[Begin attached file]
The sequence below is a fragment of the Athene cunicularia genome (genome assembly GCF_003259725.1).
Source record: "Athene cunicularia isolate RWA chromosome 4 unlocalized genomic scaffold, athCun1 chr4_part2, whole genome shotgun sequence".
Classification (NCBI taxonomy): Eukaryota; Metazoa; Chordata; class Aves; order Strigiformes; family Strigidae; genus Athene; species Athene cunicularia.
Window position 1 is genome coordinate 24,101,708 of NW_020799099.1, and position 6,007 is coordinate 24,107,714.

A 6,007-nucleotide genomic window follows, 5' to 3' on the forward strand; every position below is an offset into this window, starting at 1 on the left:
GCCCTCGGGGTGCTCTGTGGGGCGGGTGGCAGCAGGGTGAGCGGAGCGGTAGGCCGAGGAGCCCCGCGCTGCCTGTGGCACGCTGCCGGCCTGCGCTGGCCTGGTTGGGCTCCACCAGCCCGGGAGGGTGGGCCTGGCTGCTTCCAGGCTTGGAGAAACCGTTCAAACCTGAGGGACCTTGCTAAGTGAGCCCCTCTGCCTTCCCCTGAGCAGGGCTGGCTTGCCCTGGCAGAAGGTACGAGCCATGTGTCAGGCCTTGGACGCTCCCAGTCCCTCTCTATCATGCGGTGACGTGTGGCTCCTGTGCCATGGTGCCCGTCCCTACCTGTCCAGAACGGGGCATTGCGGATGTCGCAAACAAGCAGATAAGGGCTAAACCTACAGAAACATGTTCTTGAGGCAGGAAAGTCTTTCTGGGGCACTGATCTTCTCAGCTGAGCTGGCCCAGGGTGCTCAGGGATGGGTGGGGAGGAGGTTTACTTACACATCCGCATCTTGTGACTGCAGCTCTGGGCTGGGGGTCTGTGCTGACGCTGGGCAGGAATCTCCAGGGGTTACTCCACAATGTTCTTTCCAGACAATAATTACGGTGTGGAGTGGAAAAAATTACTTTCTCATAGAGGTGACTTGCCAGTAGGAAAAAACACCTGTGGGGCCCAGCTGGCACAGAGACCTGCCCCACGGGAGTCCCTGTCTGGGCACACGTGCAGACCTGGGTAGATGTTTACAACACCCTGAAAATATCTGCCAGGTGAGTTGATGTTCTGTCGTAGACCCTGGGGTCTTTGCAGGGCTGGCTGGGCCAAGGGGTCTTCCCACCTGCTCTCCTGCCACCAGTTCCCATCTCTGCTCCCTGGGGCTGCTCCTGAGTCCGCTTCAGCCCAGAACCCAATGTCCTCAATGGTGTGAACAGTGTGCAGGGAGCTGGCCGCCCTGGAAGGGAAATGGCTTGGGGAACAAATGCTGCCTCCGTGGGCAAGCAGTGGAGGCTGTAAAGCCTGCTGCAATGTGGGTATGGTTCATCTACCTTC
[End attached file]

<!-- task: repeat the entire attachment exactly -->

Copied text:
The sequence below is a fragment of the Athene cunicularia genome (genome assembly GCF_003259725.1).
Source record: "Athene cunicularia isolate RWA chromosome 4 unlocalized genomic scaffold, athCun1 chr4_part2, whole genome shotgun sequence".
Classification (NCBI taxonomy): Eukaryota; Metazoa; Chordata; class Aves; order Strigiformes; family Strigidae; genus Athene; species Athene cunicularia.
Window position 1 is genome coordinate 24,101,708 of NW_020799099.1, and position 6,007 is coordinate 24,107,714.

A 6,007-nucleotide genomic window follows, 5' to 3' on the forward strand; every position below is an offset into this window, starting at 1 on the left:
GCCCTCGGGGTGCTCTGTGGGGCGGGTGGCAGCAGGGTGAGCGGAGCGGTAGGCCGAGGAGCCCCGCGCTGCCTGTGGCACGCTGCCGGCCTGCGCTGGCCTGGTTGGGCTCCACCAGCCCGGGAGGGTGGGCCTGGCTGCTTCCAGGCTTGGAGAAACCGTTCAAACCTGAGGGACCTTGCTAAGTGAGCCCCTCTGCCTTCCCCTGAGCAGGGCTGGCTTGCCCTGGCAGAAGGTACGAGCCATGTGTCAGGCCTTGGACGCTCCCAGTCCCTCTCTATCATGCGGTGACGTGTGGCTCCTGTGCCATGGTGCCCGTCCCTACCTGTCCAGAACGGGGCATTGCGGATGTCGCAAACAAGCAGATAAGGGCTAAACCTACAGAAACATGTTCTTGAGGCAGGAAAGTCTTTCTGGGGCACTGATCTTCTCAGCTGAGCTGGCCCAGGGTGCTCAGGGATGGGTGGGGAGGAGGTTTACTTACACATCCGCATCTTGTGACTGCAGCTCTGGGCTGGGGGTCTGTGCTGACGCTGGGCAGGAATCTCCAGGGGTTACTCCACAATGTTCTTTCCAGACAATAATTACGGTGTGGAGTGGAAAAAATTACTTTCTCATAGAGGTGACTTGCCAGTAGGAAAAAACACCTGTGGGGCCCAGCTGGCACAGAGACCTGCCCCACGGGAGTCCCTGTCTGGGCACACGTGCAGACCTGGGTAGATGTTTACAACACCCTGAAAATATCTGCCAGGTGAGTTGATGTTCTGTCGTAGACCCTGGGGTCTTTGCAGGGCTGGCTGGGCCAAGGGGTCTTCCCACCTGCTCTCCTGCCACCAGTTCCCATCTCTGCTCCCTGGGGCTGCTCCTGAGTCCGCTTCAGCCCAGAACCCAATGTCCTCAATGGTGTGAACAGTGTGCAGGGAGCTGGCCGCCCTGGAAGGGAAATGGCTTGGGGAACAAATGCTGCCTCCGTGGGCAAGCAGTGGAGGCTGTAAAGCCTGCTGCAATGTGGGTATGGTTCATCTACCTTC